Friday, December 31, 2004

The Altar of Free Market Capitalism

Do we ignore the fact that millions of Americans work full time jobs and live in poverty? Do we blame the victims or look at the system that creates them? Do we treat them as unfortunate consequences of our economic system? Do we think of their condition as natural selection at work? Do we write them off? Do we write their children off too? Is this what America is about? Is this what our founding fathers envisioned for our future? Should it not be a basic right to be paid a living wage? Should millions of our children spend the most important years of their lives in poverty? Do we sacrifice millions on the altar of free market capitalism? Our people, our workers, our children are the strength and future of our nation. What is more important than our people and our families? Our nation is our people!

Tuesday, December 28, 2004

Myths And Facts About Low-Income Working Families

Myth: Low-income families do not work.
Fact: Seventy-one percent of low-income families work.

Myth: Low-income working families do not work hard.
Fact: The average annual work effort for low-income working families is 2,500 hours, equal to 1.2 full-time jobs.

Myth: Low-income working families are headed by single parents.
Fact: Fifty-one percent of low-income working families are headed by a married couple.

Myth: Low income-working families are headed by immigrants.
Fact: Seventy-two percent of low-income working families have American-born parents only.

Myth: Low-income working families have very young parents.
Fact: Eighty-eight percent of low-income working families have a parent between 25 and 54 years old.

Myth: Low-income working families are overwhelmingly minority.
Fact: Forty-seven percent of low-income working families have white, non-Hispanic parents only; 28 percent have an Hispanic parent, and 20 percent have an Africa-American parent.

Fact: 9.2 million working families in America are low-income.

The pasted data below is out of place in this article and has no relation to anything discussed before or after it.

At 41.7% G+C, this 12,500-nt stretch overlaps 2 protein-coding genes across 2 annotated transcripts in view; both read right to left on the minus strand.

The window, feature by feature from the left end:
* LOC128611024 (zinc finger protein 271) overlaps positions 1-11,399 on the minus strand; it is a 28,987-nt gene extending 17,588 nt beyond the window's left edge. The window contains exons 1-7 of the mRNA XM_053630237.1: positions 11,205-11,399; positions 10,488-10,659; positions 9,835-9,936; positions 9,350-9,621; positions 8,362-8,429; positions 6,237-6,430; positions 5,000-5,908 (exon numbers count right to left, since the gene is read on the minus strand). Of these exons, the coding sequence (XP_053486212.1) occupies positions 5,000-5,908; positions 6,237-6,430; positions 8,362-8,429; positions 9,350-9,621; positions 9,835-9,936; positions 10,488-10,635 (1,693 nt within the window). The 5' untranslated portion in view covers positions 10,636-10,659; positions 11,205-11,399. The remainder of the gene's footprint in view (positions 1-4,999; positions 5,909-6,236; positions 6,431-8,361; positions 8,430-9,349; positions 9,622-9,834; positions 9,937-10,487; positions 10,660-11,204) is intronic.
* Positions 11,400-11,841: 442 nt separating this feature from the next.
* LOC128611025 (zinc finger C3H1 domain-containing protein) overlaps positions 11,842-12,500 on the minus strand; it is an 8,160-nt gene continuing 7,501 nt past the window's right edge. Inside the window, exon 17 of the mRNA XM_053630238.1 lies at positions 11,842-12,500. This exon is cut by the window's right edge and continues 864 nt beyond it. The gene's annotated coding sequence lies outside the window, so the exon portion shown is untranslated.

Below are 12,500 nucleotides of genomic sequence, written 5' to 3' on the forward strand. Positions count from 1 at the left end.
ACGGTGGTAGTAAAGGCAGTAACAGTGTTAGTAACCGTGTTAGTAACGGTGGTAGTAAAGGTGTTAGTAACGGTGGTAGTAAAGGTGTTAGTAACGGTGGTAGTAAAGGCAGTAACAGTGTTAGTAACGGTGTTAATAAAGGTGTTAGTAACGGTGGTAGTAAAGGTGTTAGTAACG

Fact: Twenty million children live in low-income families.

Fact: The percentage of American families in poverty has not changed in three decades.

Fact: The percentage of working families that are low-income varies significantly among the states, from 15 percent in two states to more than 35 percent in seven states.

Fact: Twenty percent of American jobs pay less than $8.84 an hour, a poverty-level wage for a family of four.

Fact: A full-time job at the federal minimum wage of $5.15 an hour cannot keep a family of three out of poverty.


Source: American Community Survey 2002
U.S. Census Bureau

Sunday, December 19, 2004

Universal Declaration of Human Rights

Article 23: The 1948 United Nations General Assembly proclamation of Universal Human Rights states that everyone should have the following:

1. The right to work
2. Free choice of employment
3. Just and favorable conditions of work
4. Protection against unemployment
5. Equal pay for equal work
6. A just and adequate wage to provide for the worker and his/her family an existence with human dignity.
7. Social protection to insure an adequate wage and human dignity
8. The right to form trade unions to protect their interest

I think that Thomas Jefferson would agree that given the realities of this culture, these rights could easily be labeled “certain unalienable rights.” I think that Jefferson might argue that “the lack of these rights would lead to the marginalizing of a significant segment of the population.” “This marginalized segment of the population, as a result of their job/financial situation cannot effectively participate in the democratic process.” If you can’t pay your rent you are not likely to be spending time writing your congressman. You will be trying get enough money to keep yourself from being throw into the street. Poor citizens with no hope and no dignity are not citizens who can truly be part of the process that shapes their futures.

So when we look at these eight rights from Article 23 of the Universal Declaration of Human Rights that seem to fit in our time as “certain unalienable rights”, do they fit into the popular concept or mental framework of what is thought to be “certain unalienable rights?” No! - these rights that should be central to the very foundation of our culture are rarely discussed and never the focus of political discussion.

Saturday, December 04, 2004

"More Equal Than Others" by Godfrey Hodgson

Recommended reading: “More Equal Than Others” by Godfrey Hodgson. This is a recently published book by a renowned British journalist and historian. It is a political history of the last twenty-five years of what Hodgson calls “the conservative ascendancy” in America. He argues that the combination of conservative ideology and corporate power have caused America to abandon much of what was best in its past. He writes that income and wealth inequality have become so extreme that America now resembles the class-stratified societies of early-twentieth-century Europe. This is an insightful and extremely professional look at the last twenty-five years of our political history.

Creative Commons License
This work is licensed under a Creative Commons License.